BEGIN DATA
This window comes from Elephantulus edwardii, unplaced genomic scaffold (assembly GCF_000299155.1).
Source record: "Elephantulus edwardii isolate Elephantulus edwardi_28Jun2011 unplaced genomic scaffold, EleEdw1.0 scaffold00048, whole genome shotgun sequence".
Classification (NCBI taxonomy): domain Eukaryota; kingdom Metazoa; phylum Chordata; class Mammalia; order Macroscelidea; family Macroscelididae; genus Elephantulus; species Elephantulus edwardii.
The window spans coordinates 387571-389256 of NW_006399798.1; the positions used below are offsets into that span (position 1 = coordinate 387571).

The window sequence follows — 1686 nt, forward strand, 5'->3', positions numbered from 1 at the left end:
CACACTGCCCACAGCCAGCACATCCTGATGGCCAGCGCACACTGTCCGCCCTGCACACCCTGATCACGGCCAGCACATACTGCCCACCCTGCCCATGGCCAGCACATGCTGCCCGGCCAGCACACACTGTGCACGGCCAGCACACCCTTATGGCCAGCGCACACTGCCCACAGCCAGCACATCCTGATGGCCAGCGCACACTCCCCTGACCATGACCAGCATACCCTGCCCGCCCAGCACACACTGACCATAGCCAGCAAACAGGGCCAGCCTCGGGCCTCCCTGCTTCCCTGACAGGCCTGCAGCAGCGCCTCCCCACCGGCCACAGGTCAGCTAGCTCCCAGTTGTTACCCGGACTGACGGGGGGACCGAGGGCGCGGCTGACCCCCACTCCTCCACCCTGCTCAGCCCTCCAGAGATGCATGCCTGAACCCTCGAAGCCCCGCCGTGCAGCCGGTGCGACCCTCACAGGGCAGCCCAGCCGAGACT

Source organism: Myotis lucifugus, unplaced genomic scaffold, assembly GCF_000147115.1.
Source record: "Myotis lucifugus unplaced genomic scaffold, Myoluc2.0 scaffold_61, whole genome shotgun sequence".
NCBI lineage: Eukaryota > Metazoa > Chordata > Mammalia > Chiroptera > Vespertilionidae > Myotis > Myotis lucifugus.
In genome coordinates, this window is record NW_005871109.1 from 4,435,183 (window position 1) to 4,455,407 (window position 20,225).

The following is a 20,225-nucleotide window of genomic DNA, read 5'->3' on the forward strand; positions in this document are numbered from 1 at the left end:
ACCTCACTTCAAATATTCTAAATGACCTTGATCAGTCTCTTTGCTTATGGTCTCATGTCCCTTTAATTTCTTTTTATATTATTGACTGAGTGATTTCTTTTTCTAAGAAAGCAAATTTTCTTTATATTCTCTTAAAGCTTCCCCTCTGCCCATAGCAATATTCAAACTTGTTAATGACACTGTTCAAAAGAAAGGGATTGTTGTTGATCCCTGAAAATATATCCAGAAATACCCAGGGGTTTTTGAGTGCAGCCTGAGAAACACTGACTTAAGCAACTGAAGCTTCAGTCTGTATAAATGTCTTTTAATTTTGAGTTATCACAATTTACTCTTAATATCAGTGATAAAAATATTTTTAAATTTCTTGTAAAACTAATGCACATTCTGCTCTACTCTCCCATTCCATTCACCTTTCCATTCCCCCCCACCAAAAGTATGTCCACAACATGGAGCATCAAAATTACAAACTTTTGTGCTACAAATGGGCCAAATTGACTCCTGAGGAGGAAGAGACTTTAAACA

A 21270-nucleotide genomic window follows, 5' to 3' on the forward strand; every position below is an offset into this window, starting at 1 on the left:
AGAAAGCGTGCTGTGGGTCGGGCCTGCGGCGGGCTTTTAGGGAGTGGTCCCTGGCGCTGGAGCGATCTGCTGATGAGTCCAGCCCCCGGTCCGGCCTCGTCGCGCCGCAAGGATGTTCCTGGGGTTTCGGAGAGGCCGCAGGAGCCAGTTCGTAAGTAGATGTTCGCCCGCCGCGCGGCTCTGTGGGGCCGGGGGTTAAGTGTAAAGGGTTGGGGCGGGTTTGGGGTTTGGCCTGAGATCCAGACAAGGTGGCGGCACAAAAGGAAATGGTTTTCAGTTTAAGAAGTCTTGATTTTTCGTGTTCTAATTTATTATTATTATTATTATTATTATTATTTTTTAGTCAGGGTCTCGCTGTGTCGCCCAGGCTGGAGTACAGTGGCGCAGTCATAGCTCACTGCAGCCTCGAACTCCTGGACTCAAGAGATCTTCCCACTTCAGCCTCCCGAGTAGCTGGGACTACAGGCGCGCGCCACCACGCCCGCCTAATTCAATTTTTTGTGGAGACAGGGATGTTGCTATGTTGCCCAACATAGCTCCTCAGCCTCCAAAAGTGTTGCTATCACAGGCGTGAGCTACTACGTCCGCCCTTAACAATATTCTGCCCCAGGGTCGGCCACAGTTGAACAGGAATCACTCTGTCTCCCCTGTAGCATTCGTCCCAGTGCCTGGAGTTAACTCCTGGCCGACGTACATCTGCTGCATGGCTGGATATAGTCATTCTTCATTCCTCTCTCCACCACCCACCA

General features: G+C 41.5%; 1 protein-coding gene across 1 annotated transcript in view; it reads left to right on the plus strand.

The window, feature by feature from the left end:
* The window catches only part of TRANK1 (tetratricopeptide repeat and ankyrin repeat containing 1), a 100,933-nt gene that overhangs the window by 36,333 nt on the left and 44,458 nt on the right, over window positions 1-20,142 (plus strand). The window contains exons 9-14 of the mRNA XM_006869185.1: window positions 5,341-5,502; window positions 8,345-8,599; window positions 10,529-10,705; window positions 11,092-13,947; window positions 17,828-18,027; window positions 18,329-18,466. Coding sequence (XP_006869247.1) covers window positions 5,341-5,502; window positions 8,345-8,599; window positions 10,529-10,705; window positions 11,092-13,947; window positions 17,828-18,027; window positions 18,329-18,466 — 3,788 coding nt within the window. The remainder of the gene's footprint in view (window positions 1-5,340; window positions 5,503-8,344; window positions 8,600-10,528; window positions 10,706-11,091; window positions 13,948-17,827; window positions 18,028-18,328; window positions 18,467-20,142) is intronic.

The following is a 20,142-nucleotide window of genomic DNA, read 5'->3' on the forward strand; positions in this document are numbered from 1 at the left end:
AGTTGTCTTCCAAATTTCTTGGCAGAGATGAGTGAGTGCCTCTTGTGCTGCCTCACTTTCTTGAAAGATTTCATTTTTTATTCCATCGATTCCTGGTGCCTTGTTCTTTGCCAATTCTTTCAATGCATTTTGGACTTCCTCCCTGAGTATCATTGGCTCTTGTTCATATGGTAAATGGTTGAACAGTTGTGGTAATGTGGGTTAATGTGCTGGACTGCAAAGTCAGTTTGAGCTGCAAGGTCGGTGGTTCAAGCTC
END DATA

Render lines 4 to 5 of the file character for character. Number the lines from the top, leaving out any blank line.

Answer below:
The window spans coordinates 387571-389256 of NW_006399798.1; the positions used below are offsets into that span (position 1 = coordinate 387571).

The window sequence follows — 1686 nt, forward strand, 5'->3', positions numbered from 1 at the left end: